Traditional desert nomad agriculture in Israel is based upon growing wheat under rain fed conditions and sheep grazing on harvested wheat fields, as well as growing fruit trees in oasis. What characterize the desert are low precipitation, high evaporation, diverse and extreme climatic conditions, intensive solar radiation and vast land areas. Israeli arid land is composed of five distinguished regions, each with specific characteristics, resulting in few types of modern agriculture. Advanced agriculture in the desert takes advantage of producing off-season vegetables, as well as flowers, fruits, mostly palm dates for local and export markets and fodder for animal husbandry.

 

Cultivation of tilapia fish is also practiced widely, as is the raising of ostriches. Greenhouses, in which growing conditions are fully controlled, are very common. Water is the most limiting factor. Water resources include: conducting water from out-region resource, the use of saline and thermal water, the harvesting of rain water, the recycling of sewage water and desalinized sea water. Drip irrigation to economize the use of water and using saline water, are the dominant systems. Reforestation based upon soil conservation-works and rainwater harvesting is applied.

The main reasons for success in agricultural production under arid conditions, is the skilled and knowledgeable human resource.

 

 

Article

 

Natural Product Radiance

 Vol.3, May- June 2004, pp. 144- 149

 

Caryota Palm Sago― A potential yet underutilized natural resource for modern starch industry

P Rajyalakshmi

 

A lot of interest is currently being focused on the possibilities of exploring the less familiar plant resources existing in the wild. Caryota urens Linn. is a semi-wild species traditionally managed and used in native dishes, often a principal food for tribals during lean season in many parts of South India. Sago obtained from this palm has greater potential for exploitation in starch based food industry. An easy and viable method of purification of sago for removal of colour and astringency goes a long way in its maximum utilization in food industry. Tropical countries should consider taking advantage of the unique properties of sago in the development of cost effective and quality rich products.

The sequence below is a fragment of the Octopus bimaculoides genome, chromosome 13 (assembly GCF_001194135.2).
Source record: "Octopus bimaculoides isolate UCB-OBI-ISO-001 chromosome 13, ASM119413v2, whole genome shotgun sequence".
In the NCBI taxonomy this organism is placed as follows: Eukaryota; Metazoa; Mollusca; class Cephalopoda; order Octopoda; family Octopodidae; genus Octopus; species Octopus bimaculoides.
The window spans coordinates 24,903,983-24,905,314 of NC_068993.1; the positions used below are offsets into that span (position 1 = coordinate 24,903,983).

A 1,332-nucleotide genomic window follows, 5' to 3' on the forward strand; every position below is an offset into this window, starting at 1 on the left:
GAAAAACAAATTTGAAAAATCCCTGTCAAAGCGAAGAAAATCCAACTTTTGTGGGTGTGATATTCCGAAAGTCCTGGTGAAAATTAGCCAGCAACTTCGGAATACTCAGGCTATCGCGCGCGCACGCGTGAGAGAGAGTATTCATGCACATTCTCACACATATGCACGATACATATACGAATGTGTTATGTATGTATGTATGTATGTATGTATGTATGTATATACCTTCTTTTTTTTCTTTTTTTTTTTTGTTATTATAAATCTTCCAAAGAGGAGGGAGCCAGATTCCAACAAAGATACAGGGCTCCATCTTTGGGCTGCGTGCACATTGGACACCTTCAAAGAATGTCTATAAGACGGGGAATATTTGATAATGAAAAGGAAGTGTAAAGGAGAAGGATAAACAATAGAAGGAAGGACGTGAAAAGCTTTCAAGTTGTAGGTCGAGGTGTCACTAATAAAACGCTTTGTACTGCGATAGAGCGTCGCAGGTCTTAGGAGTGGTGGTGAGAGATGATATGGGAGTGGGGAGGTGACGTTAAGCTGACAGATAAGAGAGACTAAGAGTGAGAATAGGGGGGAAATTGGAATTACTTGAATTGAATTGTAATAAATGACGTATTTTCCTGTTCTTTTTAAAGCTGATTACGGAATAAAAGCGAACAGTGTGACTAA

Keywords: Caryota palm sago, underutilized, potential use, starch based food industry.

 

IPC Code; Int. cl.7― A23L1/0522, C08B30/02, 30/04, 30/12

 

 

 

 

Natural Product Radiance

 Vol.3, May- June 2004, pp. 150- 155

 

Use of Neem products in groundnut pest

management in India

V Nandagopal* and M P Ghewande

 

Indiscriminate use of synthetic pesticides in the groundnut ecosystem lead to killing of useful organisms, contamination in the food chain, pollution in the air and water. Though neem, Azadirachta indica A. Juss. is indigenous to India, has been in limited use in the agricultural ecosystem. The potential of the neem as pesticides has been verified in groundnut crop by few researchers in India. The mortality of jassids, aphids, leaf miner in groundnut, action on hairy caterpillars are reported in literature. The negative aspects of neem as pesticides have also been reported. Integrated pest management includes a judicious blend of a multi-pronged approach either reducing the incidence or delaying the build up of the intensity of insect complex. So far, the work done in groundnut ecosystem has been reviewed in this article.

 

Key words: Neem, pesticide, leaf miner, jassid, aphid, early leaf spot, late leaf spot, IPM.

 

IPC Code; Int. Cl. 7― A01N65/00